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Teams helping F1 organisers with overtaking research

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Teams helping F1 organisers with overtaking research
By:
Apr 17, 2018, 12:29 PM

Formula 1 teams are actively helping FOM and FIA with its research into improving overtaking by contributing CFD resources to the project as the deadline for 2019 regulation changes approaches.

Kevin Magnussen, Haas F1 Team VF-18 and Nico Hulkenberg, Renault Sport F1 Team R.S. 18 battle
Esteban Ocon, Force India VJM11 and Romain Grosjean, Haas F1 Team VF-18 battle
Lance Stroll, Williams FW41 and Stoffel Vandoorne, McLaren MCL33 battle
Charles Leclerc, Sauber C37 and Brendon Hartley, Scuderia Toro Rosso STR13
Kimi Raikkonen, Ferrari SF71H and Valtteri Bottas, Mercedes-AMG F1 W09 EQ Power+ battle and Sebastian Vettel, Ferrari SF71H
Sergey Sirotkin, Williams FW41 and Stoffel Vandoorne, McLaren MCL33
Kimi Raikkonen, Ferrari SF71H and Valtteri Bottas, Mercedes-AMG F1 W09 EQ Power+ battle

It’s the first time in a decade that teams have been involved in such research, which was previously conducted under the auspices of the FIA’s Overtaking Working Group.

F1’s R&D team, working under chief technical officer Pat Symonds and in conjunction with FIA technical chief Nikolas Tombazis, has proposed changes to “outwashing” front wing endplates that will help the following car to stay closer.

After an inconclusive meeting in Bahrain on the subject, teams agreed to conduct their own research, and their results will be fed back into the project. The official deadline for technical regulation changes for 2019 is April 30.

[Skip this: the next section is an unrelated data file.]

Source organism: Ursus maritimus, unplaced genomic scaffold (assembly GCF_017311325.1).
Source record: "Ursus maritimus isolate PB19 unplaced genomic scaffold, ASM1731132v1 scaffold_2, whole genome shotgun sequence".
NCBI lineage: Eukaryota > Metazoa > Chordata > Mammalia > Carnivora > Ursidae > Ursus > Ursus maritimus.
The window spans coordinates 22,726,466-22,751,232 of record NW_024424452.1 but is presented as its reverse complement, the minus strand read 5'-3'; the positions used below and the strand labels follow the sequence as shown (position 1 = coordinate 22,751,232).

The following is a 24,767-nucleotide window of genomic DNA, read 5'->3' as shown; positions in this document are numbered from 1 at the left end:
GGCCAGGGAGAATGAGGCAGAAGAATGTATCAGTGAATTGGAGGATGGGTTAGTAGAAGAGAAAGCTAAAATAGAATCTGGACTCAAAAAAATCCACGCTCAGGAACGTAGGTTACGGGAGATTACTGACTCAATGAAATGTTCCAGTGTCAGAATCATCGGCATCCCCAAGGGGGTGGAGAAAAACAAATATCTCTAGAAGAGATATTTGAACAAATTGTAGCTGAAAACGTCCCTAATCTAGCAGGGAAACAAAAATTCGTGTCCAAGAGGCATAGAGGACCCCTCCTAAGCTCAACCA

Williams technical chief Paddy Lowe, then at McLaren, was one of the key players in the original Overtaking Working Group.

Created by the FIA and led by Lowe, Ferrari's Rory Byrne and Renault's Pat Symonds, it steered the aerodnynamic rule changes that were adopted for the 2009 season.

“The proposals that have been made jointly by the FIA and FOM are based on FOM research, which is additive to the work done by the OWG,” Lowe told Motorsport.com.

“And some of these recent discoveries of this further work are quite fascinating in terms of how they follow on from the OWG.

“If you recall the OWG was created in a context where there was no central R&D for the sport, and the teams funded that work, $50,000 each for that programme, which didn’t buy an awful lot of work.

“It ran a programme and it stopped at that, and I think it is fantastic the new owners of F1 are invested in central research to properly study and develop regulations based on science.

“If that had existed back then, having created the OWG cars in 2009, what would have been perfect in retrospect would have been to have a follow-up programme a year later looking at cars that had been produced.”

Lowe pointed out that the current focus of the FOM research – the effect of outwashing front wing endplates – is a more recent development.

“One of the most interesting things immediately those cars came out, teams created outwashing front endplates, which were never studied in the OWG programme.

"What they are finding now, the hypothesis is that those outwashing effects are highly detrimental to the process and the structures that were identified by the OWG, which is really fascinating.

“What is happening now is the FOM group has done some work and they have now asked the teams to do their own study off the same proposal, and see whether with using team CFD they can demonstrate the same relationships that FOM and FIA believe will improve overtaking.

"That is being done in the remainder of this month.”

Lowe is confident that the extra research will help to move the debate on, and that changes can be made for 2019.

“I think it is a live topic and something that will be developed, researched and discussed over the next few weeks. There is a regulation cut-off at the end of April.

"I think it can be done.”

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Series Formula 1
Author Adam Cooper